Friday, May 8, 2009

The EU, thirty years ago and now - by Jeroen van der Kris

Members of the European parliament applaud Simone Veil after her election as the assembly's first president in 1979. Photo EU

I remember very well the day that I could vote for the new EU parliament in the spring of 1979. A lot of things have changed since then. And a lot of problems are solved. Below an interesting article about the EU 30 years ago and now. Enjoy.


When the members of the European parliament held their first session in Strasbourg in 1979, local restaurants didn't even bother to stay open. Thirty years later, everybody wants to buy them lunch. Five oldtimers talk about how the European parliament has changed in thirty years.

They're down to five now - four Germans and a Frenchman who have been in the European parliament ever since it was first directly elected in 1979. The parliament that Europeans will elect next month is entirely different from the one they encountered thirty years ago. It has more power and it has become much more professional. But it has lost the intimacy of the early days.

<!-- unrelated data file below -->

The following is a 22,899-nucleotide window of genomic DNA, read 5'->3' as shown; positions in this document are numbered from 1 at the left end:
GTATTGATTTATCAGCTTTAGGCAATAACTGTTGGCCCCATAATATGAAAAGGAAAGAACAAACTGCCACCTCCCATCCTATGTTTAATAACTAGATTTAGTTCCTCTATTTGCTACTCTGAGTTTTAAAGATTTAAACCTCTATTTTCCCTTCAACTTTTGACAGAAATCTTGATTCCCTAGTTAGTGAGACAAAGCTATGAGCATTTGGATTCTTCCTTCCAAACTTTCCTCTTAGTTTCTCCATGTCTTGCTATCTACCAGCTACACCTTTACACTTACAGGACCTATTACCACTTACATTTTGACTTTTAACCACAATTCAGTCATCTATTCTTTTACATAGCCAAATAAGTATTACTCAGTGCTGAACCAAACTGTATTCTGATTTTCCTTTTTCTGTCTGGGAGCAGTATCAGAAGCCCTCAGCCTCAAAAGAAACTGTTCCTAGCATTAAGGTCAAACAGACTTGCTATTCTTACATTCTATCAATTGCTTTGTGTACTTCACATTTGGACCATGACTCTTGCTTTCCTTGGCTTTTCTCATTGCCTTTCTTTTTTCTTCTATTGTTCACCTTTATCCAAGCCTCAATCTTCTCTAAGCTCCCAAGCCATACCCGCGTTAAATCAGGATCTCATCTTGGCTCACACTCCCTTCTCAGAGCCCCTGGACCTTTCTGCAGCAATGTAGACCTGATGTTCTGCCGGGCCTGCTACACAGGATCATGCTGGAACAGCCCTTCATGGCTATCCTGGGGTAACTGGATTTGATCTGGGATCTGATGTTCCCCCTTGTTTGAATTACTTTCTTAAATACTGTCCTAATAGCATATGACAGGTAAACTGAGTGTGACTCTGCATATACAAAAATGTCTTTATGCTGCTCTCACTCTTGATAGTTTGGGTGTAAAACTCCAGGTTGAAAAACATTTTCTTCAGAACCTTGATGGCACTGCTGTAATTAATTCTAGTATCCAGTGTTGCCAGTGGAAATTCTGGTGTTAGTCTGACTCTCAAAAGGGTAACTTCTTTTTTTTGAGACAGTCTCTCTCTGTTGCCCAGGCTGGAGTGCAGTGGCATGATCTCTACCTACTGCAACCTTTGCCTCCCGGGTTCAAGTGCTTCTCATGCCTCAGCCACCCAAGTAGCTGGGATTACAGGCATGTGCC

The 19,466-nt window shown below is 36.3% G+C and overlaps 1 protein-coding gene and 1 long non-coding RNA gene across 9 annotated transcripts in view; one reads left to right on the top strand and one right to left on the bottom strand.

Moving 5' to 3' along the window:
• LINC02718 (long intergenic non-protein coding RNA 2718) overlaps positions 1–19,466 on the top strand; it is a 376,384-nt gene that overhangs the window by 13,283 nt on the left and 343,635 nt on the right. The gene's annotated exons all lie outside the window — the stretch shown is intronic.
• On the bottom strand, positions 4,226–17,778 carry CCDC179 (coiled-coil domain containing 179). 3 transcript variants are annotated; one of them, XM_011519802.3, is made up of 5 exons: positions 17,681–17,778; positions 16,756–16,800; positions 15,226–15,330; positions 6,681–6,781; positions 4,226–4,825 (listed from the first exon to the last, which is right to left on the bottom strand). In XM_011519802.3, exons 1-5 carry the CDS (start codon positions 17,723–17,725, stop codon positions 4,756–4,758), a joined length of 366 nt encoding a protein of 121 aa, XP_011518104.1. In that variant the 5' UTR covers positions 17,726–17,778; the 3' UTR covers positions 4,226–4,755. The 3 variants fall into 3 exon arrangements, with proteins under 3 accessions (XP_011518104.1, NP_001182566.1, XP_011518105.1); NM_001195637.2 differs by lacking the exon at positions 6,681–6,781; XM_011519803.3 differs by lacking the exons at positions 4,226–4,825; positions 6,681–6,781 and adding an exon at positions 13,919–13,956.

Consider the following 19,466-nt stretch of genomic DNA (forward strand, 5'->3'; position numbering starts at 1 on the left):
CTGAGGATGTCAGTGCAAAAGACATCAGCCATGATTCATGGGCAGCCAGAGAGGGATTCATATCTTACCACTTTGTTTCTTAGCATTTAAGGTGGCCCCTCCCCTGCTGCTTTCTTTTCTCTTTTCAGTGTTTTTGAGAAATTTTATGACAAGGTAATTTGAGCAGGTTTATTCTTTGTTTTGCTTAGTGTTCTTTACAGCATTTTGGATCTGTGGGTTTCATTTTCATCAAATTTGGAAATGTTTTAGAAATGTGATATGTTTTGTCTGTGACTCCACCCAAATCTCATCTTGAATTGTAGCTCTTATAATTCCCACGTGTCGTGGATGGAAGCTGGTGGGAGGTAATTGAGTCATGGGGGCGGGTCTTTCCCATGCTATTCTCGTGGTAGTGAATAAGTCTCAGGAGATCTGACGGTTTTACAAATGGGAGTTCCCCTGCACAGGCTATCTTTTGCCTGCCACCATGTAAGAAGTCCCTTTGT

In an interview with NRC Handelsblad, German Christian democrats Hans-Gert Pöttering, Karl von Wogau and Ingo Friedrich, social democrat Klaus Hänsch and French communist Francis Wurtz look back on their careers and how the European parliament has developed in thirty years.

And there is more hereeeeee

1 comment:

Claudia said...

Dear Hans,

The EU Union just destroyed the economic viability of my Eskimo friends by banning seal products (May 2009). The Inuits of Nunavut can no longer earn enough to survive without utilizing their hunting skills. The EU Union did this for political purpose to obtain votes from people who deem seal hunting a cruel sport. It's not a sport, it's a livehood for many people. It's the cultural heritage and skill of aboriginal people.

I've always wondered why people are more concerned about baby seals than they are about unborn children, many being aborted while still viable. Where is the outcry? I guess politicians are afraid to loose the feminist votes if they would condemn this worldwide, with photos of aborted children.

It took a lot of courage for me to write this. I believe the world has wrong priorities. My tears are for killed babies, not killed seals.

Best wishes.